Occupational Therapy

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March 2019 Occupational Therapy Spotlight

This month we are spotlighting Maddy Nave.  Maddy is a third-year student in Drake's Occupational Therapy Doctorate (OTD) program.  As a student, Maddy had the opportunity to complete a fieldwork experience in mental health at Utah State Hospital in Provo, Utah. 

Name:    Maddy Nave
Hometown:    Naperville, IL
Degree Program:    OTD, May 2019
Fieldwork Organization:    Utah State Hospital
Location:    Provo, Utah
Type of Experience:    Mental health, forensics, aging adults
 

Maddy Nave is a third year OTD student, currently completing her Doctoral Experience at the Lantern Group in northeast Ohio before graduating in May. She is a big family girl, as well as a Xavier University alum.  Maddy loves to cook, and is currently planning her wedding! After graduation, Maddy hopes to land a job in a mental health practice setting and looks forward to becoming a professor one day. Working with people makes Maddy a happier person!

Why did you choose to pursue a career in Occupational Therapy? 

Occupational therapy has the power to encourage people to live the life they have always dreamed of, which is something I can't wait to help people do. I have always wanted to empower people to be their best and find their passion, and occupational therapy seems to fit this mold pretty well. I love working with people and getting to know them on a deeper level to understand what makes them tick and who they want to be. Occupational therapy combines my passion for people and their excitement for life with the medical field I knew I wanted to be a part of. Occupational therapy is on the cutting edge of empowering clients to get better, and I want to be a part of that.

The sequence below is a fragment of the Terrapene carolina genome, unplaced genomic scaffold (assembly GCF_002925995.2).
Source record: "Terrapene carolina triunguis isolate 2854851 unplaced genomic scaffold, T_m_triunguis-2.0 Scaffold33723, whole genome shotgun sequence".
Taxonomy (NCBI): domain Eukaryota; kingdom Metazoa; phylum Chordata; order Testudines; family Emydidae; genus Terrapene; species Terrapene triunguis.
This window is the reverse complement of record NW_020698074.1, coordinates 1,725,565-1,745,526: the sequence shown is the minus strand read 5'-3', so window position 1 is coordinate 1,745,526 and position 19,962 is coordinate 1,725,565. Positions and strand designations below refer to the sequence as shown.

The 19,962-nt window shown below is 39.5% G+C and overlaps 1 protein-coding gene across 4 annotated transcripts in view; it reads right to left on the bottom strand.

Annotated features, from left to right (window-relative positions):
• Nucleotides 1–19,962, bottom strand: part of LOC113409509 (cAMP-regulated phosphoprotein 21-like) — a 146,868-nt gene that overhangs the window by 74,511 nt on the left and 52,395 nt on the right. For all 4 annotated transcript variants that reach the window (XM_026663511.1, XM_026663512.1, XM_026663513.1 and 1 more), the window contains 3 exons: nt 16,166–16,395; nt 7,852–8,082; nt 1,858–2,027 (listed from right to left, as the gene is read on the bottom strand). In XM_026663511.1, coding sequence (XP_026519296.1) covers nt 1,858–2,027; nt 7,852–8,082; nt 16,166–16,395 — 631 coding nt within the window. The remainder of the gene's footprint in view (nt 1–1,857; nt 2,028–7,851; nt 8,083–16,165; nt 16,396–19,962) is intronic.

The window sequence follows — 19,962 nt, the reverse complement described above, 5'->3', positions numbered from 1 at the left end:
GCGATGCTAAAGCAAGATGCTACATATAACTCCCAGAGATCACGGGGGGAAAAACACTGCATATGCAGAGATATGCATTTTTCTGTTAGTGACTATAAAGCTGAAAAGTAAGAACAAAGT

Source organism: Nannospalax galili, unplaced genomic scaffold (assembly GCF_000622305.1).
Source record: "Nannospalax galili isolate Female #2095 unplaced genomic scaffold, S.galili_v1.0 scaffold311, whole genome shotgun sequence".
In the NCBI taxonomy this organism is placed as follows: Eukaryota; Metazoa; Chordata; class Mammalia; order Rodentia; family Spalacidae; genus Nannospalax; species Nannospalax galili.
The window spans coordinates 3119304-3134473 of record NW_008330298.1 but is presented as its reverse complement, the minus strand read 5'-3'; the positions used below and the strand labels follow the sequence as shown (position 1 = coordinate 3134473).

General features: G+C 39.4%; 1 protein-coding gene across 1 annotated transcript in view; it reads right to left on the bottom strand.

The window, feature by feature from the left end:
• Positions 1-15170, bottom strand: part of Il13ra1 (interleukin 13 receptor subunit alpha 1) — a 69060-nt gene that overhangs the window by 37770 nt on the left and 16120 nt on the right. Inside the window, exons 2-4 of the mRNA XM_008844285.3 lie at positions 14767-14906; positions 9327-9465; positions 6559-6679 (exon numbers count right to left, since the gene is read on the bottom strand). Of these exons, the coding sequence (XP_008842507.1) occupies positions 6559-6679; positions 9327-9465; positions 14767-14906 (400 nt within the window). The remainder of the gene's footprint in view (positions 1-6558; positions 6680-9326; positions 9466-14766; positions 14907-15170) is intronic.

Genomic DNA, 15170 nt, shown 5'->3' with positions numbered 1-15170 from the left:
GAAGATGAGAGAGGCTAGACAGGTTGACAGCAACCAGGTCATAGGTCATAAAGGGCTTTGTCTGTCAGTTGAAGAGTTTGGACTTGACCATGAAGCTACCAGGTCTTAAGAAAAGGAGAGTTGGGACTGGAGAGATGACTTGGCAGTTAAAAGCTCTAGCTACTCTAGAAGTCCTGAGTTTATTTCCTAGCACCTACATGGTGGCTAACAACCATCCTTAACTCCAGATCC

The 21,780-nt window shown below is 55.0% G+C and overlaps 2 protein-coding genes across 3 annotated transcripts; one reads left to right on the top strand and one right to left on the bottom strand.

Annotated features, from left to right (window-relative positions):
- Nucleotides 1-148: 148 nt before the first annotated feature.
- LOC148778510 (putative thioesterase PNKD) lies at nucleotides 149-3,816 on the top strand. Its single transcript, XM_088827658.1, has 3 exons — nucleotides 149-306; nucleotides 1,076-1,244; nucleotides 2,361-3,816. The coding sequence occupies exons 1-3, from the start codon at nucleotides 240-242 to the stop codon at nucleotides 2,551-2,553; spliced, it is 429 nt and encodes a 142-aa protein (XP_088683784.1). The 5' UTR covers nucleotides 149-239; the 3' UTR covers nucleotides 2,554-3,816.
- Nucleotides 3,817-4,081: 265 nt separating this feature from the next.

What are your professional goals as a future OT? 

Coming into the program, my dream job was to work with an older adult population. While I still love this work, I feel that I have been pulled toward a mental health realm and have focused my job search on this area. My dream job would be to start a program for mental health with an at-risk population. I would like to help re-shape the way we think about mental illness and its effects on daily functioning within the corrections system as well as with those transitioning out of the corrections system. I'm still working on how I can make this happen in the future, but Drake has given me the tools to develop programs and dream about bigger roles for occupational therapists.

Why did you choose to attend Drake?

From my interview day on, I have felt that Drake has shown its caring spirit through the faculty, staff, and curriculum. I have consistently felt that I am cared for as a student as well as a whole person. Due to this caring focus, I have never hesitated to be open and honest with my program faculty about my personal life and how I am feeling as a graduate student. I feel they have taken my professional and personal goals to heart and have been with me every step of the way, even as my interests have evolved.

How are your experiences at Drake helping you to pursue your career goals? 

As a Drake OTD student I have been pushed to see the bigger picture of how I can make the community I am in a better place. I have seen what occupational therapists can do when they think outside of the box because of Drake’s faculty and their drive to get involved with outside organizations. Working with community members and organizations has allowed me to see what occupational therapy can do for all populations and has connected me to decision makers who appreciate and respect our profession. These experiences have helped me to prepare myself as an advocate for our profession.